• Journal Article

Global programme to eliminate lymphatic filariasis: the processes underlying programme success

Citation

Ichimori, K., King, J. D., Engels, D., Yajima, A., Mikhailov, A., Lammie, P., & Ottesen, E. (2014). Global programme to eliminate lymphatic filariasis: the processes underlying programme success. PLoS Neglected Tropical Diseases, 8(12), e3328. DOI: 10.1371/journal.pntd.0003328

Abstract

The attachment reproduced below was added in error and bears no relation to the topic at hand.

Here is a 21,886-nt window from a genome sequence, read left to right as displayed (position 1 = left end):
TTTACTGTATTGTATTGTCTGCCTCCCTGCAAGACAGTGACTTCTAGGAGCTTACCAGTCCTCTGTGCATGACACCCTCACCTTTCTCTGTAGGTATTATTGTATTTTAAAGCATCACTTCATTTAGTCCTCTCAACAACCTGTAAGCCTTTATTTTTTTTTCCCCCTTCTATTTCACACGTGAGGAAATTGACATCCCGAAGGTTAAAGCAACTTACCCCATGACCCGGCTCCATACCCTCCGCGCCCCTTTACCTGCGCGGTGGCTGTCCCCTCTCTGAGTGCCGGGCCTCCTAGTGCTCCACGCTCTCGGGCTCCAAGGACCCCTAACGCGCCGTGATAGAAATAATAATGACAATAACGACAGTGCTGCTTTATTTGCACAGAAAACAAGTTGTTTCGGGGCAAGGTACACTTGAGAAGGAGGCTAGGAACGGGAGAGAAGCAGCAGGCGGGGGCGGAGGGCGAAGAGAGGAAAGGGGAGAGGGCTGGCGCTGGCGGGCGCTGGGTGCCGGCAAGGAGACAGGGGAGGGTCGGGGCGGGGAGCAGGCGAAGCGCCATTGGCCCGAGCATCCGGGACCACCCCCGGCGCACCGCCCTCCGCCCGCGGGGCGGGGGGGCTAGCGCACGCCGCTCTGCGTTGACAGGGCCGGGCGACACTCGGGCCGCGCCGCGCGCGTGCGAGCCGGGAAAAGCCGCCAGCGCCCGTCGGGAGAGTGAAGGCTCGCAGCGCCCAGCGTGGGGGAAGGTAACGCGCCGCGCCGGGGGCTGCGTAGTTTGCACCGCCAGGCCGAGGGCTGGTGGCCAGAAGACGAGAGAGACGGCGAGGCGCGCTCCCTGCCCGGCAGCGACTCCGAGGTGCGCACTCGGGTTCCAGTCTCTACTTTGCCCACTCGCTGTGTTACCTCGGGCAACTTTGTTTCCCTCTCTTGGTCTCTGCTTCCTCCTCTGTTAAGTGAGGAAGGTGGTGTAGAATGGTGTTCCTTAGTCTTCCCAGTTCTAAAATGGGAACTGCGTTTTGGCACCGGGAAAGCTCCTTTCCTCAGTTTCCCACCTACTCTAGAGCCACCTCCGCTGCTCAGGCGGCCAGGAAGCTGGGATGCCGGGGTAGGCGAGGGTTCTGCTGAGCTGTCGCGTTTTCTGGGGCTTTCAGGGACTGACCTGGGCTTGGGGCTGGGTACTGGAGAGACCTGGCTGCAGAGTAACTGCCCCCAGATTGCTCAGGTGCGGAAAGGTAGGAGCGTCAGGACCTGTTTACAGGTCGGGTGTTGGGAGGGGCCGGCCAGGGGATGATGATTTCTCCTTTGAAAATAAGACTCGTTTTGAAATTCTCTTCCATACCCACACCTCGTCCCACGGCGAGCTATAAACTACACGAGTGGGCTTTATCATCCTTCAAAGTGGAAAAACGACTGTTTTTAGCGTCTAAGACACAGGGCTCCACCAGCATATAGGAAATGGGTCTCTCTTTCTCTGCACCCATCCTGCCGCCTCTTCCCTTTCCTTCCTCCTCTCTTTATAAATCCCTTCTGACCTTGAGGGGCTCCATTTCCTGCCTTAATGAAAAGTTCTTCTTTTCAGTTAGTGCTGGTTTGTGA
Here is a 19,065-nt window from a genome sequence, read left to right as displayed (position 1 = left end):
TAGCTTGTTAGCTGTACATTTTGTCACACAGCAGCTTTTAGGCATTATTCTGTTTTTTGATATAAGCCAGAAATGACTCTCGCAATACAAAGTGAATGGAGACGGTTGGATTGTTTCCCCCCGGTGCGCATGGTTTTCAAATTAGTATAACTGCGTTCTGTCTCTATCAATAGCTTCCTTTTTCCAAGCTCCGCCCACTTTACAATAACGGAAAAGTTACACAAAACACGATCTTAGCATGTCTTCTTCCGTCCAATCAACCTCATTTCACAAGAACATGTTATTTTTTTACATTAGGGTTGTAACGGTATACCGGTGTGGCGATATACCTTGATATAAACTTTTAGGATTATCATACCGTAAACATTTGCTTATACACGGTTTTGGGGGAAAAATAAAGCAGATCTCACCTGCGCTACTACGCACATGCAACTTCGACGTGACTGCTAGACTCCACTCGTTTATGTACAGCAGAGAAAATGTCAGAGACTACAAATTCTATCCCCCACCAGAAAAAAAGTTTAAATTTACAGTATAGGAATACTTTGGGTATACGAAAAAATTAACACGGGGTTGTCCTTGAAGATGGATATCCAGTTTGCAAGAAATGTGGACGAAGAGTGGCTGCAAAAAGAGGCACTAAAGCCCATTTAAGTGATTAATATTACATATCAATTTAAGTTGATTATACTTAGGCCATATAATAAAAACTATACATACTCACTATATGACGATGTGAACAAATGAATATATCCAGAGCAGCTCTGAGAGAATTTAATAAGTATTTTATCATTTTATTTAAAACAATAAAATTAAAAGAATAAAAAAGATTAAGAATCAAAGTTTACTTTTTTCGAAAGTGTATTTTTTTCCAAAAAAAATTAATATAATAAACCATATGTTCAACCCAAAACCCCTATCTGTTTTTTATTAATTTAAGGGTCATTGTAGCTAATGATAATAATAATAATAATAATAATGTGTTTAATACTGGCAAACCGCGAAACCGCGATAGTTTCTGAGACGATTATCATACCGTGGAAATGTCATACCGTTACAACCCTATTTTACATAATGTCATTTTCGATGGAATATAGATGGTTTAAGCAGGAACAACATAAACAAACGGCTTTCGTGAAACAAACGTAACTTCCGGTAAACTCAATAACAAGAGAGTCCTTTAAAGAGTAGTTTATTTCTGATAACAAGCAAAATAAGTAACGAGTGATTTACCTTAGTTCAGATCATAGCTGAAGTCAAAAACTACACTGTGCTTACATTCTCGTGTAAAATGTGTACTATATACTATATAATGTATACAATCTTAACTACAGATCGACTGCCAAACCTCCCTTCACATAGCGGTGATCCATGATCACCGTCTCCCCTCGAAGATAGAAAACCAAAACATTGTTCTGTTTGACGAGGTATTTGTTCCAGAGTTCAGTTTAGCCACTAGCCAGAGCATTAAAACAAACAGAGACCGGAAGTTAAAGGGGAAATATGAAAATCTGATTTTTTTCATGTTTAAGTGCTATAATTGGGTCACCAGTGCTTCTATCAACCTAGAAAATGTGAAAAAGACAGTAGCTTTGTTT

Lymphatic filariasis (LF) is caused by filarial worms that live in the lymphatic system and commonly lead to lymphoedema, elephantiasis, and hydrocele. LF is recognized as endemic in 73 countries and territories; an estimated 1.39 billion (thousand million) people live in areas where filariasis has been endemic and is now targeted for treatment [1]. Global momentum to eliminate LF has developed over the past 15 years as a result not only of research demonstrating the value of single-dose treatment strategies and point-of-care diagnostic tools, but also of both the generous donations of medicines from the following committed pharmaceutical companies: GlaxoSmithKline (albendazole), Merck (ivermectin), and Eisai (diethylcarbamazine; DEC), and the essential financial support for programme implementation from the donor community [2]. During 2011, more than 50 countries carried out LF elimination programmes, and more than 500 million people received mass treatment [1]. A principal reason for the programme's dramatic expansion and success to date has been the galvanizing of efforts of all key partners around a common policy framework created and coordinated through the World Health Organization's Global Programme to Eliminate Lymphatic Filariasis (GPELF). This report, rather than highlighting the very considerable contributions of each individual partner or even chronicling most of the specific achievements of the GPELF, instead focuses on the details of the underlying processes themselves and their importance in determining programme success.